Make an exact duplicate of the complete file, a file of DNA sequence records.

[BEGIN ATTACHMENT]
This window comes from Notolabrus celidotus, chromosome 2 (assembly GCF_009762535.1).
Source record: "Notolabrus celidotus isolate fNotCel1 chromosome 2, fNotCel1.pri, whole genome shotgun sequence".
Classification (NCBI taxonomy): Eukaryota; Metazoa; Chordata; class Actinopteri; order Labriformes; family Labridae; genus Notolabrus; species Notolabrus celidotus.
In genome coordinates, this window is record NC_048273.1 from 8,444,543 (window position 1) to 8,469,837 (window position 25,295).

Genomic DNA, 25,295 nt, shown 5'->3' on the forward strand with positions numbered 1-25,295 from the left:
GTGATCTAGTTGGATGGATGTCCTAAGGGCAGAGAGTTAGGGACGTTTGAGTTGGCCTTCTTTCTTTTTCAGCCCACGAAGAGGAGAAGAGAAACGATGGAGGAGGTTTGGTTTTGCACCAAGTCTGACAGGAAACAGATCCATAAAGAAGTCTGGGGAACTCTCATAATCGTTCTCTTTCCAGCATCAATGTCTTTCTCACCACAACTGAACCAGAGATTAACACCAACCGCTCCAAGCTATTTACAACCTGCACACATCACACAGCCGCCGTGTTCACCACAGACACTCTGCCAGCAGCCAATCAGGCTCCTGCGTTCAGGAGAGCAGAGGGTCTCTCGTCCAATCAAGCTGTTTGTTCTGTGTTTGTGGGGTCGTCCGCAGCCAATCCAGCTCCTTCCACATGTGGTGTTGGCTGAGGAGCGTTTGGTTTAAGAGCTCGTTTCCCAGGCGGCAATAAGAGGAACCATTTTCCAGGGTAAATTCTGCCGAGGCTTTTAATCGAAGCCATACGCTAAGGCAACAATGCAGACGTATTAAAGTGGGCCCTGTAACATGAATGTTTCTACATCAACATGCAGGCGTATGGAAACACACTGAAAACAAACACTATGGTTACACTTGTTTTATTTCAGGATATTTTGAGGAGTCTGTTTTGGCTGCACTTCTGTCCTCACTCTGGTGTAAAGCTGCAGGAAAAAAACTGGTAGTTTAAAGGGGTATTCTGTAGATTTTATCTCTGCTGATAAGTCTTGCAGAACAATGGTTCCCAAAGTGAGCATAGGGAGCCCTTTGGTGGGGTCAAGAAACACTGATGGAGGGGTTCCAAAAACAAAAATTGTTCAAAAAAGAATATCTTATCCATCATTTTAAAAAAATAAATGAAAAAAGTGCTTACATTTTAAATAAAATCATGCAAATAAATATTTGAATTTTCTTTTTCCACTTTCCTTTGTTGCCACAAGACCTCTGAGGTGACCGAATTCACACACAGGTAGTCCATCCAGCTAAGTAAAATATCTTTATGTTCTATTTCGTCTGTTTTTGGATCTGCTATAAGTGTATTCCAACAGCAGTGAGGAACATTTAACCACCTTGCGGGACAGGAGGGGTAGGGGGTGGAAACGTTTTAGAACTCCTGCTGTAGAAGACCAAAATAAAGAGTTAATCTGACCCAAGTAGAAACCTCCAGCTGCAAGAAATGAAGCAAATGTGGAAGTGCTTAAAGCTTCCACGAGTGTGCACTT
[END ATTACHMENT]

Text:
This window comes from Notolabrus celidotus, chromosome 2 (assembly GCF_009762535.1).
Source record: "Notolabrus celidotus isolate fNotCel1 chromosome 2, fNotCel1.pri, whole genome shotgun sequence".
Classification (NCBI taxonomy): Eukaryota; Metazoa; Chordata; class Actinopteri; order Labriformes; family Labridae; genus Notolabrus; species Notolabrus celidotus.
In genome coordinates, this window is record NC_048273.1 from 8,444,543 (window position 1) to 8,469,837 (window position 25,295).

Genomic DNA, 25,295 nt, shown 5'->3' on the forward strand with positions numbered 1-25,295 from the left:
GTGATCTAGTTGGATGGATGTCCTAAGGGCAGAGAGTTAGGGACGTTTGAGTTGGCCTTCTTTCTTTTTCAGCCCACGAAGAGGAGAAGAGAAACGATGGAGGAGGTTTGGTTTTGCACCAAGTCTGACAGGAAACAGATCCATAAAGAAGTCTGGGGAACTCTCATAATCGTTCTCTTTCCAGCATCAATGTCTTTCTCACCACAACTGAACCAGAGATTAACACCAACCGCTCCAAGCTATTTACAACCTGCACACATCACACAGCCGCCGTGTTCACCACAGACACTCTGCCAGCAGCCAATCAGGCTCCTGCGTTCAGGAGAGCAGAGGGTCTCTCGTCCAATCAAGCTGTTTGTTCTGTGTTTGTGGGGTCGTCCGCAGCCAATCCAGCTCCTTCCACATGTGGTGTTGGCTGAGGAGCGTTTGGTTTAAGAGCTCGTTTCCCAGGCGGCAATAAGAGGAACCATTTTCCAGGGTAAATTCTGCCGAGGCTTTTAATCGAAGCCATACGCTAAGGCAACAATGCAGACGTATTAAAGTGGGCCCTGTAACATGAATGTTTCTACATCAACATGCAGGCGTATGGAAACACACTGAAAACAAACACTATGGTTACACTTGTTTTATTTCAGGATATTTTGAGGAGTCTGTTTTGGCTGCACTTCTGTCCTCACTCTGGTGTAAAGCTGCAGGAAAAAAACTGGTAGTTTAAAGGGGTATTCTGTAGATTTTATCTCTGCTGATAAGTCTTGCAGAACAATGGTTCCCAAAGTGAGCATAGGGAGCCCTTTGGTGGGGTCAAGAAACACTGATGGAGGGGTTCCAAAAACAAAAATTGTTCAAAAAAGAATATCTTATCCATCATTTTAAAAAAATAAATGAAAAAAGTGCTTACATTTTAAATAAAATCATGCAAATAAATATTTGAATTTTCTTTTTCCACTTTCCTTTGTTGCCACAAGACCTCTGAGGTGACCGAATTCACACACAGGTAGTCCATCCAGCTAAGTAAAATATCTTTATGTTCTATTTCGTCTGTTTTTGGATCTGCTATAAGTGTATTCCAACAGCAGTGAGGAACATTTAACCACCTTGCGGGACAGGAGGGGTAGGGGGTGGAAACGTTTTAGAACTCCTGCTGTAGAAGACCAAAATAAAGAGTTAATCTGACCCAAGTAGAAACCTCCAGCTGCAAGAAATGAAGCAAATGTGGAAGTGCTTAAAGCTTCCACGAGTGTGCACTT